Apr 242012
 

The Shepherd, Mind of all masterhood, hath not passed on to me more than hath been written down, for full well did he know that I should of myself be able to learn all, and hear what I should wish, and see all things.

He left to me the making of fair things; wherefore the Powers within me. e’en as they are in all, break into song.

Tat: Father, I wish to hear; I long to know these things.

Hermes: Be still, my son; hear the Praise−giving now that keeps [the soul] in tune, Hymn of Re−birth − a hymn I would not have thought fit so readily to tell, had’st thou not reached the end of all. Wherefore this is not taught, but is kept hid in silence.

Thus then, my son, stand in a place uncovered to the sky, facing the southern wind, about the sinking of the setting sun, and make thy worship; so in like manner too when he doth rise, with face to the east wind.

Now, son, be still!

Follows the Secret Hymnody…..

……Tat: By thy good pleasure have I seen this praise−giving being sung, O father; I have set it in my Cosmos too.

Hermes: Say in the Cosmos that thy mind alone can see, my son

Tat: Yea, father, in the Cosmos that the mind alone can see; for I have been made able by thy Hymn, and by thy Praise−giving my mind hath been illumined. But further I myself as well would from my natural mind send praise−giving to God.

Hermes: But not unheedfully, my son.

Tat: Aye. What I behold in mind, that do I say. To thee, thou Parent of my Bringing into Birth, as unto God I, Tat, send reasonable offerings. o God and Father, thou art the Lord, thou art the Mind. Receive from me oblations reasonable as thou would’st wish; for by thy Will all things have been perfected.

Hermes: Send thou oblation, son, acceptable to God, the Sire of all; but add, my son, too, “through the Word” (Logos).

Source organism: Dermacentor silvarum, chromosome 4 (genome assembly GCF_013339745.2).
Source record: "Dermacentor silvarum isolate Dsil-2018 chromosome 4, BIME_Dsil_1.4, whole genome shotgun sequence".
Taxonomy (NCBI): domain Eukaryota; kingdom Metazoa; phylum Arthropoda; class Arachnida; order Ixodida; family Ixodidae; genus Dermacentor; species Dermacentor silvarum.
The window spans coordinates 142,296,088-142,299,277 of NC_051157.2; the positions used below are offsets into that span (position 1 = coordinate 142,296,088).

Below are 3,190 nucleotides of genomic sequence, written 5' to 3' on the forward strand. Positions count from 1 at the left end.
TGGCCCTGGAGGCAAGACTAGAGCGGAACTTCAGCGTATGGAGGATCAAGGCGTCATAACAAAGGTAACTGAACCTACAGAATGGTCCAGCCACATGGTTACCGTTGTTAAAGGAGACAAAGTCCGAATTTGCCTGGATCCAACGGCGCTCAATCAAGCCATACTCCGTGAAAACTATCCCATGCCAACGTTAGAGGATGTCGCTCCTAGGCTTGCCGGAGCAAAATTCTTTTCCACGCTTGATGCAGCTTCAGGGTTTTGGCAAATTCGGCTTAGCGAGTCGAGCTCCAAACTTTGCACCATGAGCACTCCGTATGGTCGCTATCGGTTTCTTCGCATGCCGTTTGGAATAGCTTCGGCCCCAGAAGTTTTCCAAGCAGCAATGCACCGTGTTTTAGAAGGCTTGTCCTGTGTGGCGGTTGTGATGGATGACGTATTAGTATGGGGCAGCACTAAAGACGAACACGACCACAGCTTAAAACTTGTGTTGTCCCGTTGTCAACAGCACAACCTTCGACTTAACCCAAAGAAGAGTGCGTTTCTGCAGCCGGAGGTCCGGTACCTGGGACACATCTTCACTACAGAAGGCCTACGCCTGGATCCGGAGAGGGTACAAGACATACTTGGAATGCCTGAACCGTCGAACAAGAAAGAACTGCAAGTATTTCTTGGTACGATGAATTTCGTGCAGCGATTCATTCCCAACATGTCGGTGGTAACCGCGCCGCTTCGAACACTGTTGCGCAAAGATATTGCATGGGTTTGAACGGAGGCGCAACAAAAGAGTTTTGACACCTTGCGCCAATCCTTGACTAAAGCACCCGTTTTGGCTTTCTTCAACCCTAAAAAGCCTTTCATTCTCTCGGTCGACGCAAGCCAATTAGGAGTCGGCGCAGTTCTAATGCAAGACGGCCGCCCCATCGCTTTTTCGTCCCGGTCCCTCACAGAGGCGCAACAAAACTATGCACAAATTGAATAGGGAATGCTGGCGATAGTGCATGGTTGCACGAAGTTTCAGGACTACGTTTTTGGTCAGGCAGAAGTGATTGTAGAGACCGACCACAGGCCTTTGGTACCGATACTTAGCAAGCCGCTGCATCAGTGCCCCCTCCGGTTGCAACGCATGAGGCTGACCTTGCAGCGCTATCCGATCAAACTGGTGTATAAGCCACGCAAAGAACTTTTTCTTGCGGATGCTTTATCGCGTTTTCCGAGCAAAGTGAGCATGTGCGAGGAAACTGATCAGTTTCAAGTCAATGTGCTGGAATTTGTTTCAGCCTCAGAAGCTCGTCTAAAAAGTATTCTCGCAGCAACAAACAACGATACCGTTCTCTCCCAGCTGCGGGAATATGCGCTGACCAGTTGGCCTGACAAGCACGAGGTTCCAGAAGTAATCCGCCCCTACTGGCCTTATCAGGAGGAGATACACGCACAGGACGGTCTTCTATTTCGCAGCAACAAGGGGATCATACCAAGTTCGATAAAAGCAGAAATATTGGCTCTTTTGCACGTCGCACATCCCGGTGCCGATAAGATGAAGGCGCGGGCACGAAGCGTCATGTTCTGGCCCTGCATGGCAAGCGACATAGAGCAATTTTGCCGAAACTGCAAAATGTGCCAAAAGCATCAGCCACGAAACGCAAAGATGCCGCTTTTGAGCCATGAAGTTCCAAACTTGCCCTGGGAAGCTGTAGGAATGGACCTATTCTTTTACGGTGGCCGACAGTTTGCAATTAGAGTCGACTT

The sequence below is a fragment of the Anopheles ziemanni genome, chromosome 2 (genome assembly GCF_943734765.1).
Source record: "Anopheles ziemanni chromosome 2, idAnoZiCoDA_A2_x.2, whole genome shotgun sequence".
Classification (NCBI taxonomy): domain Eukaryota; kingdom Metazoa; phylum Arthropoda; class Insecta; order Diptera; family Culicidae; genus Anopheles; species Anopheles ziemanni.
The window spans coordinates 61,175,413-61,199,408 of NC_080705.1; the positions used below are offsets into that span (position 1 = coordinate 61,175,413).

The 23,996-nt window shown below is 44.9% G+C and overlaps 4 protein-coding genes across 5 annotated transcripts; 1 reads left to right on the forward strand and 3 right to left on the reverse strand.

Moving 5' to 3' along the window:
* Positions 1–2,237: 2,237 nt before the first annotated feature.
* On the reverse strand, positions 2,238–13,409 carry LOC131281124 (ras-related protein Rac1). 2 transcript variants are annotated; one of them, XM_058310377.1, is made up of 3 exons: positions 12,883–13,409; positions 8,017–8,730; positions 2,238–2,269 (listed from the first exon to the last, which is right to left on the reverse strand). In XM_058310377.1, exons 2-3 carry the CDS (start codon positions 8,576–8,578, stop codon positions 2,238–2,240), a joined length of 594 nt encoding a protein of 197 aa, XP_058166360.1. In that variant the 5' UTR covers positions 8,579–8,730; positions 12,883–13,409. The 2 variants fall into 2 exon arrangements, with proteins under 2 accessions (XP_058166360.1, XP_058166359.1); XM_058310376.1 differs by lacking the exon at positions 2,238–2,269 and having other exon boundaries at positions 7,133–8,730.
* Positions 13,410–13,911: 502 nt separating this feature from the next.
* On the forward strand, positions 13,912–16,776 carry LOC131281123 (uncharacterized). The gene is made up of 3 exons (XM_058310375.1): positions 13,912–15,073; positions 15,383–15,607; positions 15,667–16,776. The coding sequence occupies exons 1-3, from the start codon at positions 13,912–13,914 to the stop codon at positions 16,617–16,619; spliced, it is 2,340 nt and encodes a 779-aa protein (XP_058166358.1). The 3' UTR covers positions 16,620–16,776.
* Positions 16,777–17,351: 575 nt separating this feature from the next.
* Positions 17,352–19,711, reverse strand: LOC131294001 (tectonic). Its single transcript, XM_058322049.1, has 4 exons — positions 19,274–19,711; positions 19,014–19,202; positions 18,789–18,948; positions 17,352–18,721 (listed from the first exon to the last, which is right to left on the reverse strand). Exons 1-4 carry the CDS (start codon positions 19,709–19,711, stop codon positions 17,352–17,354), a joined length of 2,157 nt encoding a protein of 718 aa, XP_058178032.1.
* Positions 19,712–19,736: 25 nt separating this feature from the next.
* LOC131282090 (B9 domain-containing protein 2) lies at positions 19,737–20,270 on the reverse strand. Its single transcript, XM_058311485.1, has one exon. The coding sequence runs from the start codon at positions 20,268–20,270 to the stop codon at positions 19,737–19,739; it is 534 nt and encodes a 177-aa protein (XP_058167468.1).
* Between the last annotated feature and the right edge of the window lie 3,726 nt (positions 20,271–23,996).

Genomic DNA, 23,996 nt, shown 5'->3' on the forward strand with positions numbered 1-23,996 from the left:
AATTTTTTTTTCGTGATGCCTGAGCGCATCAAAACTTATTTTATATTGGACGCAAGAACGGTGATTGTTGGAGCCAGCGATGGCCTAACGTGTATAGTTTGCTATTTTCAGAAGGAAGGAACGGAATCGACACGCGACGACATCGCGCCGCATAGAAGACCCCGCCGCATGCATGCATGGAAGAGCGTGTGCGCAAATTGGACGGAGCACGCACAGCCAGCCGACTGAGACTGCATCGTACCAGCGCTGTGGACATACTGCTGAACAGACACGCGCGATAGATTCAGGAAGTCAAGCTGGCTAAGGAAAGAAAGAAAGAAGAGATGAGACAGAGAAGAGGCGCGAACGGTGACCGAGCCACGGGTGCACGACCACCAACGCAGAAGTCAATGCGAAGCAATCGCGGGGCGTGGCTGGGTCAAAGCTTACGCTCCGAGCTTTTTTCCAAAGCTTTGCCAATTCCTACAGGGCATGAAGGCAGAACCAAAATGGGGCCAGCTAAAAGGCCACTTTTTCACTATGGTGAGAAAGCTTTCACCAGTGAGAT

Tat: I give thee, father, thanks for showing me to sing such hymns.

Hermes: Happy am I, my son, that though hast brought the good fruits forth of Truth, products that cannot die. And now that thou hast learnt this lesson from me, make promise to keep silence on thy virtue, and to no soul, my son, make known the handing on to thee the manner of Rebirth, that we may not be thought to be.

The Secret Sermon on the Mountain

 

Jul 172011
 

You must take things by storm: you must thrust intelligence outside itself by an act of will (Henri Bergson, Creative Evolution)

This is the essence of ‘Bergsonian yoga”, ie, the practical method of making intelligence unite itself with instinct on the principle of sympathy, so that the latter can extend its subject matter and reflect upon itself – or, in other words, so as to develop intuition.

Now, the endeavour that Bergson had in mind is what the Cabbala calls KAVANA, and the result of this endeavour – that Bergson calls “intuition” – is called DAATH. KAVANA is profound meditation, ie, the endeavour of intelligence which aims at plunging into the depths of darkness surrounding it.

KAVANA differs essentially from Cartesian meditation, where it is a matter notably of the concentration of the clarity of intelligence itself within itself, and also from Kantian meditation, where intelligence strives to rise above itself by making itself the object of observation, analysis and criticism.

Profound meditation or KAVANA is neither only concentration of the light of intelligence with a view to intensification of its clarity, nor is it only the endeavour of intelligence to arrive at knowledge of itself. Profound meditation is the endeavour of intelligence to probe the dark depths which surround it and to which it finds access by means of sympathy, instead of through the exercise of its own logical, analytical and critical faculties.

Speaking in terms of the Cabbala, it is therefore a matter of the marriage of the principle of intelligence – the Sephirah BINAH – and the principle of wisdom – the Sephirah CHOKMAH – in the ‘middle pillar’ of the Sephiroth Tree. DAATH is therefore the state of consciousness that the church calls ‘intellect illumined by grace’ (intellectus gratia illuminatus) – grace being the principle actualising within us latent knowledge of the ‘image and likeness of God’, and intellect being ‘Bergsonian’ intelligence which unites with and understands things that it would never have understood from within itself.

It is therefore ‘illumined’.

Unknown Author, Meditations on the Tarot, Letter XVIII, The Moon